10 things that adult should know

I teach a three credit course called Personal Finance
 at Rutgers University. Unfortunately only a small fraction of students at Rutgers and other universities receive any formal education in money management. Below are “cliffs notes” for those who leave school without learning about personal finance.Budgeting
1. Create a Spending Plan (Budget)Track your monthly income and expenses and “tweak” the numbers until cash flow is positive (income greater than expenses). Use thisStudent Budget Calculator
 from Bankrate to get started.
2. Learn to Use a Checking AccountCompare bank and credit union accounts for students. Reconcile your checkbook register with print or online statements and avoid fees for low balances and out-of-network ATMs.
3. Pay Bills on TimeUse a calendar and/or e-mail or text message alerts to keep on top of bills for car insurance, utilities, credit card balances, etc. Better still, pay bills promptly when they first arrive.Credit and Debt
4. Don’t Borrow What You Can’t RepayOutstanding debt ties up future income, costs money (interest and/or fees), and can cause physical symptoms of stress (anxiety, insomnia, etc.).
5. Double the MinimumIdeally, plan to pay credit card bills in full. If you can’t, pay at least double the minimum amount due to save on interest and cut the repayment time. For example, doubling the minimum payment on a $1,000 balance on an 18% APR credit card will save $399 in interest and four years of payments.
6. Compare Student Loan Debt to Future EarningsFinancial aid counselors recommend not borrowing any more than the expected first year salary for the career that you expect to have after graduation.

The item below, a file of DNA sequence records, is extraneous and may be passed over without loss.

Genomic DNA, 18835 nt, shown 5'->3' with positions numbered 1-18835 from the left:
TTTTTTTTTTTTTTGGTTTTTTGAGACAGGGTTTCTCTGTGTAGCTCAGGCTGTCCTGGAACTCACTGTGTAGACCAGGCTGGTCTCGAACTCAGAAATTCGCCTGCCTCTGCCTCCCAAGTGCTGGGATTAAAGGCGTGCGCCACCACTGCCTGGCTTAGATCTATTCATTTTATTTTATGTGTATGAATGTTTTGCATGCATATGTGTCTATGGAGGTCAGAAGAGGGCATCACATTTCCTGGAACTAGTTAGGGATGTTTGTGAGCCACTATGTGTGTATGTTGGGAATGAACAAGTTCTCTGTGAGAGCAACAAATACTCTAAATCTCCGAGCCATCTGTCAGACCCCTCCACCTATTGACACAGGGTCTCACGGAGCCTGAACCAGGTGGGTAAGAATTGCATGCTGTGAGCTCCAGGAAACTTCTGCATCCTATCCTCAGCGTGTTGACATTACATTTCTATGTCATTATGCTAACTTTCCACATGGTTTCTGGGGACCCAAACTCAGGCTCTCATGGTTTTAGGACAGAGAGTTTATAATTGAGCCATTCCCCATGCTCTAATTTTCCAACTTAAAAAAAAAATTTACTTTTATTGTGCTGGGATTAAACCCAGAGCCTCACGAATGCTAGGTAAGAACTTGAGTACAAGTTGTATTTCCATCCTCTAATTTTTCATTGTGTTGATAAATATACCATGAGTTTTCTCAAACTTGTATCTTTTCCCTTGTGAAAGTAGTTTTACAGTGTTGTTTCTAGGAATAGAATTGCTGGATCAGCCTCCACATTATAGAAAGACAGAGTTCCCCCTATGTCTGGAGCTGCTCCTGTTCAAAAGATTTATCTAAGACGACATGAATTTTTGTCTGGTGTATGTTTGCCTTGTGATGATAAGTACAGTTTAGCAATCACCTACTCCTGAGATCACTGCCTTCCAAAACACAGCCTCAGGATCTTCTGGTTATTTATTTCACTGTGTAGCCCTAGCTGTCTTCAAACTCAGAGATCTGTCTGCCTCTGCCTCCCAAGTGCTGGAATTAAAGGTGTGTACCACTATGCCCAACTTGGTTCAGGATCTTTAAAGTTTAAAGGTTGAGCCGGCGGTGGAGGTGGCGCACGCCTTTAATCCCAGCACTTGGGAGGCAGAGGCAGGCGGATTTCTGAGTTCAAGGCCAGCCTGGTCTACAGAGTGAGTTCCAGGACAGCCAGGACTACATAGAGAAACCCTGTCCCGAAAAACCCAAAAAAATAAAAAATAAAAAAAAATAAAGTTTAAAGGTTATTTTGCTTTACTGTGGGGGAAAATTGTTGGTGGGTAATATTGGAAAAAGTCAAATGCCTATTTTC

7. Know Your ScoreCredit scores are based on data found in credit reports. Credit reports are like a “report card” with detailed information about credit use while credit scores are like a “GPA” with a single number between 300 and 850 that tells how you are doing. For a free credit report, seeAnnualCreditReport.com
.Saving and Investing
8. Be Future-MindedSet financial goals with both a dollar amount and time deadline. Then calculate the required savings. For example, to have $1,000 for spring break in 40 weeks requires $25 of weekly savings. Use this financial goal worksheet
 to “do the math.”
9. Pay Yourself FirstFrom every dollar you earn, save at least a dime (10%). Automate your savings through direct deposit, payroll deduction (e.g., 401(k) plan), and automatic transfers from a checking to a savings account.
10. Save Early and OftenTake advantage of the awesome power of compound interest. For every decade that you wait to start saving for a financial goal, the amount you need to save approximately triples. For more information about saving, visitAmerica Saves


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